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   View Categories Home > Catalog > |Roman Coins| > |The Severan Period| > |Julia Maesa| > RS63896
Julia Maesa, Augusta 8 June 218 - 224 or 225 A.D.
|Julia| |Maesa|, |Julia| |Maesa,| |Augusta| |8| |June| |218| |-| |224| |or| |225| |A.D.|, Fecunditas is often identified as the personification of fertility rather than as an actual deity, however, Fecunditas was recognized as a divinity by Nero, who erected a statue to her. Tacitus notes that upon the birth of Claudia Neronis, the senate decreed the construction of a temple of Fertility to be built at Antium. Fecunditas is always portrayed as a female figure holding a child, or children and often a scepter, cornucopia, palm branch or caduceus. Sometimes the children are depicted standing at her feet. Coins portraying her usually advertise the fertility of the imperial family.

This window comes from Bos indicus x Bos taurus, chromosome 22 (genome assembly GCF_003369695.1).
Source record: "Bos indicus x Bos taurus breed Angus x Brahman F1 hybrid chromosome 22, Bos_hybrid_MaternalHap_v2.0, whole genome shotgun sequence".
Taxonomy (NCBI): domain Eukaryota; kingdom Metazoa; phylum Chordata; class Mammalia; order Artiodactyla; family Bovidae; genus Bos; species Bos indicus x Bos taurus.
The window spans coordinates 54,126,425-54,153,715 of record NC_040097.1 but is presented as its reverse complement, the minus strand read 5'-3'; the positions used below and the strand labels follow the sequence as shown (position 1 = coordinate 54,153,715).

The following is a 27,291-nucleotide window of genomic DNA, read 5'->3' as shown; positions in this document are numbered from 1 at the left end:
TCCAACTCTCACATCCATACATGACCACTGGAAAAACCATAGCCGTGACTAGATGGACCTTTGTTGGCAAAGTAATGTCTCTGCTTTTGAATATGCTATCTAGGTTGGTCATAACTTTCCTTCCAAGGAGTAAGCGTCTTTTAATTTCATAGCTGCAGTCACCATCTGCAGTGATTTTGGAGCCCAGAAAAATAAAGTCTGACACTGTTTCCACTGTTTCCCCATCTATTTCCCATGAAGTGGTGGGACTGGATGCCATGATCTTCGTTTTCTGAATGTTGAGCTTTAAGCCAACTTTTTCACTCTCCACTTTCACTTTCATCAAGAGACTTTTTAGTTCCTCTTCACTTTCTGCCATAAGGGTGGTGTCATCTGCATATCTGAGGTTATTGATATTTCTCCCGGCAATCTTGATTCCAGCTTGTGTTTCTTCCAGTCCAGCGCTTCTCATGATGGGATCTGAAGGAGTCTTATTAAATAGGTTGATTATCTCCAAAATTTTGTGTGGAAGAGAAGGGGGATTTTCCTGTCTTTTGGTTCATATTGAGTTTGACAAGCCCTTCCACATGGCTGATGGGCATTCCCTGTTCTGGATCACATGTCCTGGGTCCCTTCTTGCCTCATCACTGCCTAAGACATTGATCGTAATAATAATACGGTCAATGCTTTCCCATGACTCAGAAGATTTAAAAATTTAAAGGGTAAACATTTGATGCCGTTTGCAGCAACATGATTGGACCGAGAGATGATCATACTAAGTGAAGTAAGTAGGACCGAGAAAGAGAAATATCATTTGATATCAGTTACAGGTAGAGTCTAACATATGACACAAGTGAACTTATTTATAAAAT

RS63896. Silver denarius, BMCRE p. 539, 64; RSC III 8; RIC IV 249; SRCV II 7749, Choice aEF, Rome mint, weight 3.079g, maximum diameter 19.7mm, die axis 180o, 218 - 220 A.D.; obverse IVLIA MAESA AVG, older draped bust right, hair in nearly vertical waves, and flat chignon at the back; reverse FECVNDITAS AVG, Fecunditas standing left, extending right hand to a child standing before her with arms reaching up to her, cornucopia in left; SOLD










OBVERSE| LEGENDS|

DIVAMAESAAVG
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IVLIAMAESAAVG
IVLIAMAESAAVGVST


REFERENCES|

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Mouchmov, N. Le Tresor Numismatique De Reka-Devnia (Marcianopolis). (Sofia, 1934).
Online Coins of the Roman Empire (OCRE) http://numismatics.org/ocre/
Robinson, A. Roman Imperial Coins in the Hunter Coin Cabinet, University of Glasgow, Vol. III. Pertinax to Aemilian. (Oxford, 1977).
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Sear, D. Roman Coins and Their Values, Vol. II: The Accession of Nerva to the Overthrow of the Severan Dynasty AD 96 - AD 235. (London, 2002).
Vagi, D. Coinage and History of the Roman Empire. (Sidney, 1999).

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